The ancient Bay: a place of vices and beauties at the time of the ancient Romans

by Guido Daniele Villani

Those who live in Naples have certainly mentioned it more than once, especially in the summer: Bay is a fraction of Bacoli, a small village made up of fishermen's houses that directly overlooks two gulfs, those of Pozzuoli and Naples.

Once upon a time it was one of the most beautiful places in all of Campania Felix, chosen by emperors, nobles and notables of Ancient Rome to spend the best days. It is no coincidence, for example, if Agrippina, Nero's mother, had her villa here.

From the port it is in fact possible to observe almost the entire Flegrean coast, and what comes out of it is probably one of the most beautiful views that nature has been able to offer us: from Monte Nuovo to the port of Pozzuoli, up to the island of Nisida, that advances to the overhang of Posillipo.
Such beauties can only be guarded by ours Vesuvius which, regardless of the distance, is majestic as always.
Afterwards it is almost always possible to see also the Sorrentine Peninsula, with Monte Faito opening the dance and Punta Campanella closing the curtain opening it to the sea.

Baia Baiae ancient Romans
A drawing that represents a Roman villa at the time of Baiae

Baia, a competition with Capri and Pompeii

This view of a geographic architecture so harmonious, and at the same time so furious, being the result of countless volcanic episodes, attracted the attention of the Roman elite making Baia a place of holiday; his fame reached levels even higher than those of Capri e Pompeii.
In fact, Baia became the holiday resort of Emperors such as Claudio, and subsequently a place of leisure for Nero. The latter took charge of a project, never completed, which provided for the construction of a basin in which all the thermal waters of the area would flow. Baiae was in fact loved for its thermal baths that arose and still arise in its territory. Also it was here that Nero he planned the death of his mother Agrippina. His tomb has been identified in Bacoli, but it is certainly a fake.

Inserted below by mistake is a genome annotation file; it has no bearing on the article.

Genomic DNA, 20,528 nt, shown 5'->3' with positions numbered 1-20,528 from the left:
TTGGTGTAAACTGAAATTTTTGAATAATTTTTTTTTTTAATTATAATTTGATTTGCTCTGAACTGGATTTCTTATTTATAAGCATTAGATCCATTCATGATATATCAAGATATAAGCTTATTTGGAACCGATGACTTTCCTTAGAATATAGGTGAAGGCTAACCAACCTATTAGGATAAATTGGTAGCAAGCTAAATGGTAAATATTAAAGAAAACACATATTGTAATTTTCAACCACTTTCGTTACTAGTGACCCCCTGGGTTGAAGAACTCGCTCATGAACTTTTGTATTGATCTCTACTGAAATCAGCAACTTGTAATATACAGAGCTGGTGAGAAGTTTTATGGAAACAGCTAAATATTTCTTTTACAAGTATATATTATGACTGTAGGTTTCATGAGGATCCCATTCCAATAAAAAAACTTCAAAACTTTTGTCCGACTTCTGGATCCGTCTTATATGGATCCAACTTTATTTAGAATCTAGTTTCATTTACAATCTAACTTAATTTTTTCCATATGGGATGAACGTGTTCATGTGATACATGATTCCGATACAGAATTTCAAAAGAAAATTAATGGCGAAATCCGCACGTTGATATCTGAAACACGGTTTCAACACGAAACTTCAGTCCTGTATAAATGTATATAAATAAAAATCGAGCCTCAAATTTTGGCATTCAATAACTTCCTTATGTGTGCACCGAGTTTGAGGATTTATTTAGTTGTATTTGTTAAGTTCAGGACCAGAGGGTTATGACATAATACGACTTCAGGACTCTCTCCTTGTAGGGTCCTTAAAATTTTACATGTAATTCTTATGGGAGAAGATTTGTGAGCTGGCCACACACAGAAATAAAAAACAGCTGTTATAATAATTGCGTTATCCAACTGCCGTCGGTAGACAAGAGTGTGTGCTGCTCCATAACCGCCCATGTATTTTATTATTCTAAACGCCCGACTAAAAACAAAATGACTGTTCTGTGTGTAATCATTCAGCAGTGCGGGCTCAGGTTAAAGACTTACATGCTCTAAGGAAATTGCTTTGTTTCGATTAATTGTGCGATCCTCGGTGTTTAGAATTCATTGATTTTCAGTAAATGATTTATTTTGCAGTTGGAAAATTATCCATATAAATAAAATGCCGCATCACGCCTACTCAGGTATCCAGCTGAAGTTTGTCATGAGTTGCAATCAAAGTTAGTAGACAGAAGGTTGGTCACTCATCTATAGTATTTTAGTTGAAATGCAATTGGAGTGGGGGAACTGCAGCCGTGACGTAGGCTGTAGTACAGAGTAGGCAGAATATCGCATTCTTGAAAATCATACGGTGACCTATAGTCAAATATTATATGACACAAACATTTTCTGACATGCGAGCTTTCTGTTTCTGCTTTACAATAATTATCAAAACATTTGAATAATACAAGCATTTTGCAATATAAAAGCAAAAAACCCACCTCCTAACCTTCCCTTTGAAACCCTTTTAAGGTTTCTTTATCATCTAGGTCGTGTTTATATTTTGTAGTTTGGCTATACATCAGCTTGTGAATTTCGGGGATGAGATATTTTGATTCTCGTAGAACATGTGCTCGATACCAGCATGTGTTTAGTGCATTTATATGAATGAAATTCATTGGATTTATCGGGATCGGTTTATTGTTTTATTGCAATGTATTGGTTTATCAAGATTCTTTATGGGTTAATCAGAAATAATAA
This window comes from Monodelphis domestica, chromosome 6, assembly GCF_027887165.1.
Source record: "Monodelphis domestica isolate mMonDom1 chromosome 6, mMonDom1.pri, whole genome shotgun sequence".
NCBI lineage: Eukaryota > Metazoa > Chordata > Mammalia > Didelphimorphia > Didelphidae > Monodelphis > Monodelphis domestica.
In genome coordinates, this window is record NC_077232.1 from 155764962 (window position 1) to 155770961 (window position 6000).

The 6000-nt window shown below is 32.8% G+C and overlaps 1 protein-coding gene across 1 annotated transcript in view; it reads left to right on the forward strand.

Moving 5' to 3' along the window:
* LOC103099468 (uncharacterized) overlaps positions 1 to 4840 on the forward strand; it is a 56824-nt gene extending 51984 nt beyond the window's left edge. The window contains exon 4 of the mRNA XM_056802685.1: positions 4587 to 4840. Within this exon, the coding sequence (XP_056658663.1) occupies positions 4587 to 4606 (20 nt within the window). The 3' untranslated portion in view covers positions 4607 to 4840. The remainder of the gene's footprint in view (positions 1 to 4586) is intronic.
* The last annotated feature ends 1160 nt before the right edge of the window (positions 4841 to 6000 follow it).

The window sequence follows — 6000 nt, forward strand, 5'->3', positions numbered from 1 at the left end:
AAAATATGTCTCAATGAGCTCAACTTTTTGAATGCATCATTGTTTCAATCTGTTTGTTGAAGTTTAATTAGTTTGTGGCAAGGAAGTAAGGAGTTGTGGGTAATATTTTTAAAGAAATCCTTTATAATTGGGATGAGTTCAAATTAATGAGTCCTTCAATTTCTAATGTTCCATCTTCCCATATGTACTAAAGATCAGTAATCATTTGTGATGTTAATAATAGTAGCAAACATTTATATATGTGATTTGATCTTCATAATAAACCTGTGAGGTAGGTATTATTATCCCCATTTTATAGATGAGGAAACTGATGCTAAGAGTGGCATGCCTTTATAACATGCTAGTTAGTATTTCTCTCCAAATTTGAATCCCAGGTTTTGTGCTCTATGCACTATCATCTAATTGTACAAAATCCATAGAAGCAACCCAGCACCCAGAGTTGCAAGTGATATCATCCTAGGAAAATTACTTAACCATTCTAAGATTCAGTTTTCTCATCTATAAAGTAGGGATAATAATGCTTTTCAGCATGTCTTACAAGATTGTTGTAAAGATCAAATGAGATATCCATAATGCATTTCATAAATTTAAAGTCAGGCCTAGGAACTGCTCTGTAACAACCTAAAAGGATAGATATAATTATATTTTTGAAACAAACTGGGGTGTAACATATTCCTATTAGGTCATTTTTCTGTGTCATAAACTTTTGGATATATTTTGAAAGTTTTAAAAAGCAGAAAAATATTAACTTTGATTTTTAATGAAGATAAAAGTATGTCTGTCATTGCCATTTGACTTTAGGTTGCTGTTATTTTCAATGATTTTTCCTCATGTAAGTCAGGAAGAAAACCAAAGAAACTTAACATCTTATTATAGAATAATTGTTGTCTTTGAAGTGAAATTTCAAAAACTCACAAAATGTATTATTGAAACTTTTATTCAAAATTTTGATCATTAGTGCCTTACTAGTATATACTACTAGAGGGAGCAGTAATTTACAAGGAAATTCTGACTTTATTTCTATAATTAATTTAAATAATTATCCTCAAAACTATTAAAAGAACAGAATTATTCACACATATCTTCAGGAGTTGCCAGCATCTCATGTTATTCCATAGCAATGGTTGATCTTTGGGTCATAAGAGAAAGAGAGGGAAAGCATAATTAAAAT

Numerous other emperors enjoyed the beauties of Baiae, and with them the highest Roman hierarchies, as evidenced by the numerous buildings found in what is now the Archaeological Museum of Baia and in the fabulous Submerged Bay. Periods of splendor and austerity alternated with times of extravagance and debauchery, so much to push Seneca to talk about "Village of Vice" And Ovid to name her "appropriate place to make love".

However, with the Lombard invasions Baia became poorer and poorer, until it slowly depopulated with the phenomenon of bradyseism, which caused it collapse of most of the buildings and roads, which today can be viewed with submarine tours.

In this context, the discovery of the submerged Nymphaeum of Punta Epitaffio which allowed the identification of part of the former coast of Baia, as well as of the Nymphaeum complex.

In short, Baia that was we find today more beautiful than ever, both on land and in the depths of the sea.

Guido Daniele Villani

A beautiful BBC documentary (in English)

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1 Comment

saverio ciarcia 28 June 2021 - 12:18

Interesting quote from a little known archaeological complex. I came into possession, by chance and luck, of a publication on the "submerged imperial Nymphaeum of Punta Epitaffio", published by Banca Sannita, which I would like to suggest for reading to those who wish to deepen the theme of underwater archeology.

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